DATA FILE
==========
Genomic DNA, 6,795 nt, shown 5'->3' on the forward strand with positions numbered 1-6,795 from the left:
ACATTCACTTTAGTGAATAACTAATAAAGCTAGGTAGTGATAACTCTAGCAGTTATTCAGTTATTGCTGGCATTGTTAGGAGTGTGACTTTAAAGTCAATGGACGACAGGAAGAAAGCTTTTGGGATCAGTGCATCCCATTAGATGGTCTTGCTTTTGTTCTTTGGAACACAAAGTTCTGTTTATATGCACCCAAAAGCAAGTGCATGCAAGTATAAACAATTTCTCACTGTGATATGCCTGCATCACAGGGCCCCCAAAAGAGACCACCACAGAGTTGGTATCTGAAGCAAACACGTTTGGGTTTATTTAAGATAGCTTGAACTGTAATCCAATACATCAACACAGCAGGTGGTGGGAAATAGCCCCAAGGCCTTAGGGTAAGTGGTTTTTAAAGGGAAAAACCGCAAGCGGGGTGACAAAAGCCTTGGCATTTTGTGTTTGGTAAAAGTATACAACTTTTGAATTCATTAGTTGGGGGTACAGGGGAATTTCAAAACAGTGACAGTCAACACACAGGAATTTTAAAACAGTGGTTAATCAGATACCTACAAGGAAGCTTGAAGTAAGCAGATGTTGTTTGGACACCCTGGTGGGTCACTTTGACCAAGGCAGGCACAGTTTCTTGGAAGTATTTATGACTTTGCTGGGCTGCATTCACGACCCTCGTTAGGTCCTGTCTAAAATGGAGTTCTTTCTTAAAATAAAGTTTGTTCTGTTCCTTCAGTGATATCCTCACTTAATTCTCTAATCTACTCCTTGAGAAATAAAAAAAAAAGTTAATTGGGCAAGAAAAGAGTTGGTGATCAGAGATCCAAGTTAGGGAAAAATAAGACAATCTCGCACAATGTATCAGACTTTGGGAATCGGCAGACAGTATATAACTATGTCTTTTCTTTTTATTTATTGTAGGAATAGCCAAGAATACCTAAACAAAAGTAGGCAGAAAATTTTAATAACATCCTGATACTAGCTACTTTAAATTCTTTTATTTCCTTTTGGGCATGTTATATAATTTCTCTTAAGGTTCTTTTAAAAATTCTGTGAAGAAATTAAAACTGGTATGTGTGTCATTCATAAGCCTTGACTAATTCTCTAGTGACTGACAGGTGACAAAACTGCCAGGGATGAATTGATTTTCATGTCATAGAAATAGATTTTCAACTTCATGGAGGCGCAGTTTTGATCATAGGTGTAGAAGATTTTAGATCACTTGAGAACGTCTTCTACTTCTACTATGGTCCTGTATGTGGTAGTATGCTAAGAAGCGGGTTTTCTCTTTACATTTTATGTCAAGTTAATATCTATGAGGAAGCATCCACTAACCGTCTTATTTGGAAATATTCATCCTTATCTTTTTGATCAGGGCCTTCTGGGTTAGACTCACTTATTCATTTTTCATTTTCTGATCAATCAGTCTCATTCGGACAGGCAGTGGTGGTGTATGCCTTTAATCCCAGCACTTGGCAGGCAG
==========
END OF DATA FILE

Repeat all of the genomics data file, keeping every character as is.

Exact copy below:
Genomic DNA, 6,795 nt, shown 5'->3' on the forward strand with positions numbered 1-6,795 from the left:
ACATTCACTTTAGTGAATAACTAATAAAGCTAGGTAGTGATAACTCTAGCAGTTATTCAGTTATTGCTGGCATTGTTAGGAGTGTGACTTTAAAGTCAATGGACGACAGGAAGAAAGCTTTTGGGATCAGTGCATCCCATTAGATGGTCTTGCTTTTGTTCTTTGGAACACAAAGTTCTGTTTATATGCACCCAAAAGCAAGTGCATGCAAGTATAAACAATTTCTCACTGTGATATGCCTGCATCACAGGGCCCCCAAAAGAGACCACCACAGAGTTGGTATCTGAAGCAAACACGTTTGGGTTTATTTAAGATAGCTTGAACTGTAATCCAATACATCAACACAGCAGGTGGTGGGAAATAGCCCCAAGGCCTTAGGGTAAGTGGTTTTTAAAGGGAAAAACCGCAAGCGGGGTGACAAAAGCCTTGGCATTTTGTGTTTGGTAAAAGTATACAACTTTTGAATTCATTAGTTGGGGGTACAGGGGAATTTCAAAACAGTGACAGTCAACACACAGGAATTTTAAAACAGTGGTTAATCAGATACCTACAAGGAAGCTTGAAGTAAGCAGATGTTGTTTGGACACCCTGGTGGGTCACTTTGACCAAGGCAGGCACAGTTTCTTGGAAGTATTTATGACTTTGCTGGGCTGCATTCACGACCCTCGTTAGGTCCTGTCTAAAATGGAGTTCTTTCTTAAAATAAAGTTTGTTCTGTTCCTTCAGTGATATCCTCACTTAATTCTCTAATCTACTCCTTGAGAAATAAAAAAAAAAGTTAATTGGGCAAGAAAAGAGTTGGTGATCAGAGATCCAAGTTAGGGAAAAATAAGACAATCTCGCACAATGTATCAGACTTTGGGAATCGGCAGACAGTATATAACTATGTCTTTTCTTTTTATTTATTGTAGGAATAGCCAAGAATACCTAAACAAAAGTAGGCAGAAAATTTTAATAACATCCTGATACTAGCTACTTTAAATTCTTTTATTTCCTTTTGGGCATGTTATATAATTTCTCTTAAGGTTCTTTTAAAAATTCTGTGAAGAAATTAAAACTGGTATGTGTGTCATTCATAAGCCTTGACTAATTCTCTAGTGACTGACAGGTGACAAAACTGCCAGGGATGAATTGATTTTCATGTCATAGAAATAGATTTTCAACTTCATGGAGGCGCAGTTTTGATCATAGGTGTAGAAGATTTTAGATCACTTGAGAACGTCTTCTACTTCTACTATGGTCCTGTATGTGGTAGTATGCTAAGAAGCGGGTTTTCTCTTTACATTTTATGTCAAGTTAATATCTATGAGGAAGCATCCACTAACCGTCTTATTTGGAAATATTCATCCTTATCTTTTTGATCAGGGCCTTCTGGGTTAGACTCACTTATTCATTTTTCATTTTCTGATCAATCAGTCTCATTCGGACAGGCAGTGGTGGTGTATGCCTTTAATCCCAGCACTTGGCAGGCAG